The War on Boredom: Volume II

“I write these few lines to you in good health, hoping they find you in the same condition.”

Correspondence and Care Packages in the Civil War

The recent outbreak of COVID-19 has affected almost every facet of everyday American life over the past two weeks.  It has altered our daily routines, our modes of transportation and how we communicate with one another.  The Center for Disease Control’s recommendations on social distancing has pushed face to face communication to a six-foot minimum distance if not halted it altogether.  The staff at Gettysburg National Military Park has taken all communications amongst one another to an all-digital format, in step with the majority of the nation and a growing portion of the world.

In front of Yorktown

Winslow Homer, In Front of Yorktown, ca. 1863–66. Oil on canvas. Yale University Art Gallery

In truth, every Civil War soldier went through this same transition upon enlistment.  All face to face ties were cut with his family and friends who did not enlist with him.  He would quickly find it challenging to carry on any semblance of a prior relationship with those he called his closest associates.

If you were to have an opportunity to sort through the personal belongings of a Civil War soldier, namely the contents of his haversack, knapsack or tent you would find the expected accoutrement of military life- rations, extra underclothing, blanket, ground cloth, musket.  Buried in amongst this overwhelming weight of gear would be an unexpected yet highly prized item, his only two-way link to the outside world- his writing kit.  Think of this as his nineteenth century smartphone or tablet.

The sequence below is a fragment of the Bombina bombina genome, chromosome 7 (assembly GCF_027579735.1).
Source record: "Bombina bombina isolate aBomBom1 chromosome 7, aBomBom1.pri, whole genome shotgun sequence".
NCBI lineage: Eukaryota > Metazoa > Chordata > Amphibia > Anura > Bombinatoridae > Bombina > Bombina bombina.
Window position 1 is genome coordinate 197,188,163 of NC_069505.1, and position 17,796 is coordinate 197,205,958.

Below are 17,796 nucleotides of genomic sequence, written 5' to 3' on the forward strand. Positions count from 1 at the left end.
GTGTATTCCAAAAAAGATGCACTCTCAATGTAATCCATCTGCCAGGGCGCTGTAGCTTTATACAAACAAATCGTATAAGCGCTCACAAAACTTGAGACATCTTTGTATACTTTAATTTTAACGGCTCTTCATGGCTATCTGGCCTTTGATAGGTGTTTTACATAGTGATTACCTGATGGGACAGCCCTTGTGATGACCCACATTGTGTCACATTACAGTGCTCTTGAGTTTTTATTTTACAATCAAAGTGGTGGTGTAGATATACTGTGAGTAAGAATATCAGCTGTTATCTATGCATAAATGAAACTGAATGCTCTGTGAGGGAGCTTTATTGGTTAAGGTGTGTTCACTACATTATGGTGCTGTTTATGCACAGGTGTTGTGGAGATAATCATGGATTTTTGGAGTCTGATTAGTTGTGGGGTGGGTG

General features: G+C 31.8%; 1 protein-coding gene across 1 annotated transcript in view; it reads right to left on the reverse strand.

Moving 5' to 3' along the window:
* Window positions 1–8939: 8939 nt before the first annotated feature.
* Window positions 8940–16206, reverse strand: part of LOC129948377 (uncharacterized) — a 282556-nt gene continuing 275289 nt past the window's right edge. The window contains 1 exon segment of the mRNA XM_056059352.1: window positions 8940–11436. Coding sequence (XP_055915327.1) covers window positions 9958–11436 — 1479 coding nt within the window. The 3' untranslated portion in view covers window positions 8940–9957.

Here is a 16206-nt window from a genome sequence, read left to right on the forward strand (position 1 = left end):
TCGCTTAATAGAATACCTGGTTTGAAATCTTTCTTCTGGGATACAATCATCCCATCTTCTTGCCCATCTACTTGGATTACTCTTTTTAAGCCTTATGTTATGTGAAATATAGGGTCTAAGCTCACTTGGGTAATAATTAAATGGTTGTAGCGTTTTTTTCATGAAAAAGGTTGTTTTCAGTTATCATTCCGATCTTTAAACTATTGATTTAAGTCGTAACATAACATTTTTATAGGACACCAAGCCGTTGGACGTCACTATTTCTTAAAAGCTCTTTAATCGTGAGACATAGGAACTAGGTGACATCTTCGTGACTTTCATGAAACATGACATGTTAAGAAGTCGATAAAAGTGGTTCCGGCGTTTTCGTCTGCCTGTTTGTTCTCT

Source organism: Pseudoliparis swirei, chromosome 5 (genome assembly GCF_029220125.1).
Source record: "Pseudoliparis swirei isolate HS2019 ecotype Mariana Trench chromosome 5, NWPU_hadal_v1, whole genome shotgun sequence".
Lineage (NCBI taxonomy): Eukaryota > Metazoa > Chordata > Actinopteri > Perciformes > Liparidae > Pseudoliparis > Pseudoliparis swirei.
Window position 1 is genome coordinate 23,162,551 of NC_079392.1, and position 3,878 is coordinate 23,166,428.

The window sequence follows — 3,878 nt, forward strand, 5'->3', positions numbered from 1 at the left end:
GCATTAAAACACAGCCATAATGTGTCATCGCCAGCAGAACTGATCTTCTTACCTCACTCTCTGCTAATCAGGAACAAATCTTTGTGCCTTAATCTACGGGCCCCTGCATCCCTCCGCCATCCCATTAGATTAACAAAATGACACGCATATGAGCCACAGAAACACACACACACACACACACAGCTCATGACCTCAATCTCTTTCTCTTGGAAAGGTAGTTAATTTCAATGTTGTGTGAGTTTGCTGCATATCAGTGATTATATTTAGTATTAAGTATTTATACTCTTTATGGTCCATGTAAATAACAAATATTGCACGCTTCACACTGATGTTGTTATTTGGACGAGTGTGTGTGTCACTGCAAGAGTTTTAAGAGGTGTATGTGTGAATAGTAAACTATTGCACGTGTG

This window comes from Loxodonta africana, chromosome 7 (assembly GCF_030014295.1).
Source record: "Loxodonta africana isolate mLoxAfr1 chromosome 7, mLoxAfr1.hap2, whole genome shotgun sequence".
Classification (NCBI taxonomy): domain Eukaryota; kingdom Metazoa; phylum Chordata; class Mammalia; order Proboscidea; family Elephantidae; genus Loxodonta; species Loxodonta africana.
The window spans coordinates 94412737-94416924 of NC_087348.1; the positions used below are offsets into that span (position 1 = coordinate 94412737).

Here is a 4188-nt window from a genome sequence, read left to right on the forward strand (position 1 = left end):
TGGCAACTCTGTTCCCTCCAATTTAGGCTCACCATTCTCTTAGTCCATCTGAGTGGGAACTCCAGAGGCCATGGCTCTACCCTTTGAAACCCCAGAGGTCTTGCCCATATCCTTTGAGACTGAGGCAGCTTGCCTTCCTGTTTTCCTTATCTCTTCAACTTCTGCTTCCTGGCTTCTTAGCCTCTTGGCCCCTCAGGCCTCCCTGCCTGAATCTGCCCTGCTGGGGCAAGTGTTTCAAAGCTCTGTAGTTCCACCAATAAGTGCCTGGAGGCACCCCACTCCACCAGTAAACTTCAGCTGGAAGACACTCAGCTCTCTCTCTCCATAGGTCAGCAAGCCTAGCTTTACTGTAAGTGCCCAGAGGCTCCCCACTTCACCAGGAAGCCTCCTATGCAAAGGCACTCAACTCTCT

A soldier’s writing kit could vary widely in contents and sophistication depending upon what was available at the time of purchase as well as personal preferences.  They could be as simple as a few envelopes, stamps, sheets of paper and a pencil or as complex as a pen holder, steel pen tips, ink, inkwell, stationary and decorative envelopes.  In some cases writing kits could be purchased complete or put together at the discretion of the soldier by buying each item separately.  In either case, the materials were most often procured from merchants following the army called “sutlers.”   

Mail Wagon

Mail wagons of the 2nd Corps, Army of the Potomac, 1864 (Library of Congress)

A letter from home could bring a sense of normalcy to a soldier’s life which had been turned upside down when he was wrenched, voluntarily or not, from his life back home. In some cases, businesses or entire estates were managed by way of letter writing.  In the case of Confederate soldiers, slaves were sold and purchased at the written request of men serving in ranks hundreds of miles from home. Entire romantic relationships unfolded through written communication. Letters could bring tidings of joy with the birth of a new little one, or in the case of Lieutenant Sidney Carter of the 14th South Carolina Infantry, the saddening news of his mother’s passing in 1862.